Today I have been reading Tweets and newspaper articles accusing GPs of hiding behind telephone appointments and failing to meet the needs of their patients, particularly the elderly and frail. It hasn’t taken long for the national press to change from championing our NHS heroes to berating them for a lack of care.
Those of you who believe in taking a more balanced view of the contribution made by UK doctors should visit
The list at the bottom of this article is of the UK doctors who died of covid in the line of duty. Amongst those named are sixteen GPs. The GPs who died had an average age of over 67 years, and there is a disproportionate representation of back and ethnic minorities in this list.
“Greater love hath no man than this, that a man lay down his life for his friends” John 15:13
These GPs stayed on past retirement or returned to work to help and protect our UK citizens. Those that are left behind are battling to care for a growing population with a falling number of co-working as according to the Nuffield Trust “Across the UK, the number of GPs relative to the size of the population has fallen in a sustained way for the first time since the 1960s”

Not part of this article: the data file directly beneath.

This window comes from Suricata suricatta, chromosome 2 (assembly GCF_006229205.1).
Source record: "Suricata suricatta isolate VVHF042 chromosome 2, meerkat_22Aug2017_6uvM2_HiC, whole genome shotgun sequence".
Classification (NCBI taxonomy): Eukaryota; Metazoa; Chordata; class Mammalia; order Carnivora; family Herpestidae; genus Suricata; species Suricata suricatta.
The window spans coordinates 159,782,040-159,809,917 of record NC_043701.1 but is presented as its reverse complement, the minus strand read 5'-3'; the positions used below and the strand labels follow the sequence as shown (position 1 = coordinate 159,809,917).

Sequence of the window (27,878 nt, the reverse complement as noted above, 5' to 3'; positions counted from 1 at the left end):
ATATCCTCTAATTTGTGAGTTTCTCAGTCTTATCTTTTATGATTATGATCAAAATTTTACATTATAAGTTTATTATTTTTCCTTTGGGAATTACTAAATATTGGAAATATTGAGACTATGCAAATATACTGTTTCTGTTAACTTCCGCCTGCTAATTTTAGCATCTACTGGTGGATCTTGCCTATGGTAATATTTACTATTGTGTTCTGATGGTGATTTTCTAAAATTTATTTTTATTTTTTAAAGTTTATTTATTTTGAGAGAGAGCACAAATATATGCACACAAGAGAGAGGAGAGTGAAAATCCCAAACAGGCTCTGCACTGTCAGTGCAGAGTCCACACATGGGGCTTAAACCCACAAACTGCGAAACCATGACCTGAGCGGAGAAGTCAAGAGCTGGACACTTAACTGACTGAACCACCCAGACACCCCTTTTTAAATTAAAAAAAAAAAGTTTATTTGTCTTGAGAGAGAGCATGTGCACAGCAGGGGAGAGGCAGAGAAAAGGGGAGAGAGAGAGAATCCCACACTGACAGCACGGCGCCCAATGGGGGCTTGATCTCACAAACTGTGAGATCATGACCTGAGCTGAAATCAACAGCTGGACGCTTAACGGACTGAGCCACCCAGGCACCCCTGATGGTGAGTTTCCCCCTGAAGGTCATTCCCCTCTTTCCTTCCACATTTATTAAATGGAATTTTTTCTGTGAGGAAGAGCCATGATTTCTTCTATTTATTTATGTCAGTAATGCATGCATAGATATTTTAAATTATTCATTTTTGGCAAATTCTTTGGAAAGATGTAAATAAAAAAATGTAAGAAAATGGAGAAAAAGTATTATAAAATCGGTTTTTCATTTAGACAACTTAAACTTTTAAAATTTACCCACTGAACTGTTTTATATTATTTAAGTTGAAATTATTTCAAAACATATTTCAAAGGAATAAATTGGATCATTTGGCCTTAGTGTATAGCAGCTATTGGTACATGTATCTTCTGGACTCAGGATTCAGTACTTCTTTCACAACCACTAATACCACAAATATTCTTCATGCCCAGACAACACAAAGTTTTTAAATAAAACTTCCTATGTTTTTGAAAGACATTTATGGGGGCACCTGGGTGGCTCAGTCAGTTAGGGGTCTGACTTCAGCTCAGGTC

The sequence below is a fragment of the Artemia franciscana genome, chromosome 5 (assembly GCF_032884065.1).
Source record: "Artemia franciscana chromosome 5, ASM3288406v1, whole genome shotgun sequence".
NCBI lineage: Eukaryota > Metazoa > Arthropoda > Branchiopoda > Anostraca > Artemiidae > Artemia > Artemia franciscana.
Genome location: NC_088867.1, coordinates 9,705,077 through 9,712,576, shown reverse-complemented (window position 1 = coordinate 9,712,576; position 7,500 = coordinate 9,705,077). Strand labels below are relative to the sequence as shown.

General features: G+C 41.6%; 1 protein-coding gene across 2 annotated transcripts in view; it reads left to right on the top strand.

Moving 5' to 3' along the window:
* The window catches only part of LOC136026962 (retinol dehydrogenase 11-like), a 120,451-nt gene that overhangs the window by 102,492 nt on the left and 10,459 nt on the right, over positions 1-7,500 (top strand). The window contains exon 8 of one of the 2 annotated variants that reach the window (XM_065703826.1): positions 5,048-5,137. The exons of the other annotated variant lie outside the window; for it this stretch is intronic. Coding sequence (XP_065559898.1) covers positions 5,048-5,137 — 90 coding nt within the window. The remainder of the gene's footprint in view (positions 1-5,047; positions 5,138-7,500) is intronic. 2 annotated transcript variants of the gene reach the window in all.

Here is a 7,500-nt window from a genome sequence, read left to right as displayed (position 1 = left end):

GPs are also human beings dealing with the stress and trauma that they have experienced over the last several months, along with abuse from patients, and the press.
If the general public wants improved accessibility to GPs for face-to-face appointments we need more GPs, and who is going to see this as an attractive career?
Without the use of phone and digital consultations, the ever-decreasing pool of GPs would find it even harder to meet patient needs. The world of primary care medicine is changing in order to meet changing demands, this might be less than perfect for some, but GPs are not the enemy, they are the ones trying to meet the needs of more patients with less staff.
UK Doctors who died of covid-19
Ref: BMJ Covid Memorial